It's all over for New Zealand's Ben Townley.
The only noise that could be heard for a brief time at the national motocross championships finale in Taupo on Sunday afternoon was of a spanner dropping back into its tool box.
A deafening silence fell over the venue as the circuit commentator interviewed Kiwi sports hero Townley ... the former world and New Zealand champion was announcing his sudden, shock retirement from the sport.
After a glittering 12-year international career that began in 2001 and yielded an MX2 Motocross World Championship title in 2004, a Supercross Lites East Coast title in the United States in 2007 and the national MX1 title last season, the Bay of Plenty rider stunned the large crowd at his home town track with the revelation that he was retiring from full-time racing, effective immediately.
Following the latest in a succession of injuries, which have frustrated the Honda star and caused the stop-start nature of his career in recent years, Townley decided "enough was enough".
"I've only smacked my head once previous to this latest spill, but it made me re-evaluate things.
With so many injuries, I was just sick and tired of the direction my career was taking.
"I told my Carlton Dry Honda team that I can't deliver the championships I promised them while I'm injured and, after this last fall, I realised I needed to take time off to fully recover.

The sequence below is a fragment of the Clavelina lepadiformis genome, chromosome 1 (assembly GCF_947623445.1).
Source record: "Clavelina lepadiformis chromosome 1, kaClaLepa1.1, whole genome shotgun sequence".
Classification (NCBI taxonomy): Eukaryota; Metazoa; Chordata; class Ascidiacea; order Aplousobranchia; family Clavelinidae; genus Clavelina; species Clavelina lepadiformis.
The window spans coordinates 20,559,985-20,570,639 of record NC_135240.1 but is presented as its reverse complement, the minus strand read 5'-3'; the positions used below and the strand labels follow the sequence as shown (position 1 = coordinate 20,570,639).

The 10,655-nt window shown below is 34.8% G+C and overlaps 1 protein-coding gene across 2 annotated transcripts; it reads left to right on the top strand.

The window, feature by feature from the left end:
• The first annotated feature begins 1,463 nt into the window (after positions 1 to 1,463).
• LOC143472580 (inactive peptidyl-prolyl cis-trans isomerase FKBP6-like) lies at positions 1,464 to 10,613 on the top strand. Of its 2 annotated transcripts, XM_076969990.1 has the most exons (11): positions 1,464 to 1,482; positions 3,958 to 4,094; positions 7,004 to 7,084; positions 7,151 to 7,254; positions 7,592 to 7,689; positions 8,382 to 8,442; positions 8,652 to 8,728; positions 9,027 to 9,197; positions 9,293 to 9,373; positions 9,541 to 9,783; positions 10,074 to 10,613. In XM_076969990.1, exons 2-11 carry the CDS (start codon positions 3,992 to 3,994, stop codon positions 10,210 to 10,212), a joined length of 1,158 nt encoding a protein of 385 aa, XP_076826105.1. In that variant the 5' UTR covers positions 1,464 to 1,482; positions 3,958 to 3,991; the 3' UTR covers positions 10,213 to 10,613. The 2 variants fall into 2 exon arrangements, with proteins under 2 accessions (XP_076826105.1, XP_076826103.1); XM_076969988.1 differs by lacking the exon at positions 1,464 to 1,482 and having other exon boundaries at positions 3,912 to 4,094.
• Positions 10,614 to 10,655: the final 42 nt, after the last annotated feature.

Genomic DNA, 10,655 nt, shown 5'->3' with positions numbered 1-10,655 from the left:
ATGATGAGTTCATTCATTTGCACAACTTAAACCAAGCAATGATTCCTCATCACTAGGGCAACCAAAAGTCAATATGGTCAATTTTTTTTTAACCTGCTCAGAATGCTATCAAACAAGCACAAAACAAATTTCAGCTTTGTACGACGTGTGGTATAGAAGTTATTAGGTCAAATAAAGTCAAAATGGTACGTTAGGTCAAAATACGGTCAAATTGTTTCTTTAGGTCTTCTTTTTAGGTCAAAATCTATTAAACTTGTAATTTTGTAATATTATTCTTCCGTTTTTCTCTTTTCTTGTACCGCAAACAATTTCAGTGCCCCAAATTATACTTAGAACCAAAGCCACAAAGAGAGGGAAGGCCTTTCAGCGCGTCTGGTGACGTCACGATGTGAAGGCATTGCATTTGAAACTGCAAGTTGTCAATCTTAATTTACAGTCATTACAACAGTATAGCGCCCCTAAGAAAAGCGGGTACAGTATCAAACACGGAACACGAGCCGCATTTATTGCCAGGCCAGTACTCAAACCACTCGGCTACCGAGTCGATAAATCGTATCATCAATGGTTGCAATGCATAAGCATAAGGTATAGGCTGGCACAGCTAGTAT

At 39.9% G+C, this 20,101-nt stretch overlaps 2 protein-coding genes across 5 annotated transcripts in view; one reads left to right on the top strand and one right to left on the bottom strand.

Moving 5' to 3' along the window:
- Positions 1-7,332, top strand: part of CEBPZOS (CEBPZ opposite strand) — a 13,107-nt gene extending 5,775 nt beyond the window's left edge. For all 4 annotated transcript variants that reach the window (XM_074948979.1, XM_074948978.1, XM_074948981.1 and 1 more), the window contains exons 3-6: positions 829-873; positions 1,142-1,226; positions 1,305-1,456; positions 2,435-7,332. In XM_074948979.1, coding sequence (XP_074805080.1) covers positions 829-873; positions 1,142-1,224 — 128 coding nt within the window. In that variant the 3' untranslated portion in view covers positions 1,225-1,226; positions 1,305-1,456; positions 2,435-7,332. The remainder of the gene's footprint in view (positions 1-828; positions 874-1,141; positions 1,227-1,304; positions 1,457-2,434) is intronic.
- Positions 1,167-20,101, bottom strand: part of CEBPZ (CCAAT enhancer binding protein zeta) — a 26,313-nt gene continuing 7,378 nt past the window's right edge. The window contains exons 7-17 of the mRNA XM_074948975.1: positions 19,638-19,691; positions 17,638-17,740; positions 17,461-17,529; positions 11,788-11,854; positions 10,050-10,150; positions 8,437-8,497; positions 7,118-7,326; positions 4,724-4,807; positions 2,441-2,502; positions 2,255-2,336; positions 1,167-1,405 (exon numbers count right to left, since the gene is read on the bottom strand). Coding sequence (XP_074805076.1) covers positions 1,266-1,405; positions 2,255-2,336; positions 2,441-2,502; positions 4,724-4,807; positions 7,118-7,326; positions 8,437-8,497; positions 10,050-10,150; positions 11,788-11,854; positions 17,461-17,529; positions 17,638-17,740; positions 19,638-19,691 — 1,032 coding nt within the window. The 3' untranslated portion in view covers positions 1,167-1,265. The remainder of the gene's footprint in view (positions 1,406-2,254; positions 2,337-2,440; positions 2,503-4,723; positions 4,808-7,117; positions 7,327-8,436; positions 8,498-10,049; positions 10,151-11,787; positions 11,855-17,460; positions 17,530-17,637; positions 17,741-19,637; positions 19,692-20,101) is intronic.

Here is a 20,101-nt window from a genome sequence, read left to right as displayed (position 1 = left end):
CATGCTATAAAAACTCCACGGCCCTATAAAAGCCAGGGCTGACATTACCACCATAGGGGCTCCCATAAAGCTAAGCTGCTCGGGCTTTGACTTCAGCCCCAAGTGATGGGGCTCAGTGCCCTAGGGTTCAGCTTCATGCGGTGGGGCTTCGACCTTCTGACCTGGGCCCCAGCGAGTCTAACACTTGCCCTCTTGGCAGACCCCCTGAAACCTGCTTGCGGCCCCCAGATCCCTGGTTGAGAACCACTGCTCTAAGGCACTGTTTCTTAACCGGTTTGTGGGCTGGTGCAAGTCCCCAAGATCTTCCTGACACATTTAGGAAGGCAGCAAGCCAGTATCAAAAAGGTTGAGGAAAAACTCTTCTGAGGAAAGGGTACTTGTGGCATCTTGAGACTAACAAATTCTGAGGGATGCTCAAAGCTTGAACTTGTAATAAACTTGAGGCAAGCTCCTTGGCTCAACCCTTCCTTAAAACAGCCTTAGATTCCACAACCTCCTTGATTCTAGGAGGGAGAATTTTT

"I left school when I was 16 and have been racing a long time now. It was a very hard decision to make and I have thought long and hard about it this week. I think it is the right decision," said the 28-year-old.
"Honda in New Zealand and Australia have been excellent and I'd love to continue my relationship with them. But, as to where I go from here ... I'm not going anywhere fast, to be honest.
"I want to do something completely different with my life now, with my wife and our two boys," he said.
"While I am retiring from full-time competition, I will still ride and race at selected events. One thing I have never done, which I'd like to try, is racing the Tarawera 100 [cross-country endurance race]. Perhaps I'll race that.
"Although I am retiring from full-time competition, I am not walking away from the sport. I love motocross and understand and accept that we can get injured. I am only 28 years old and I believe I have a lot I can still give the sport."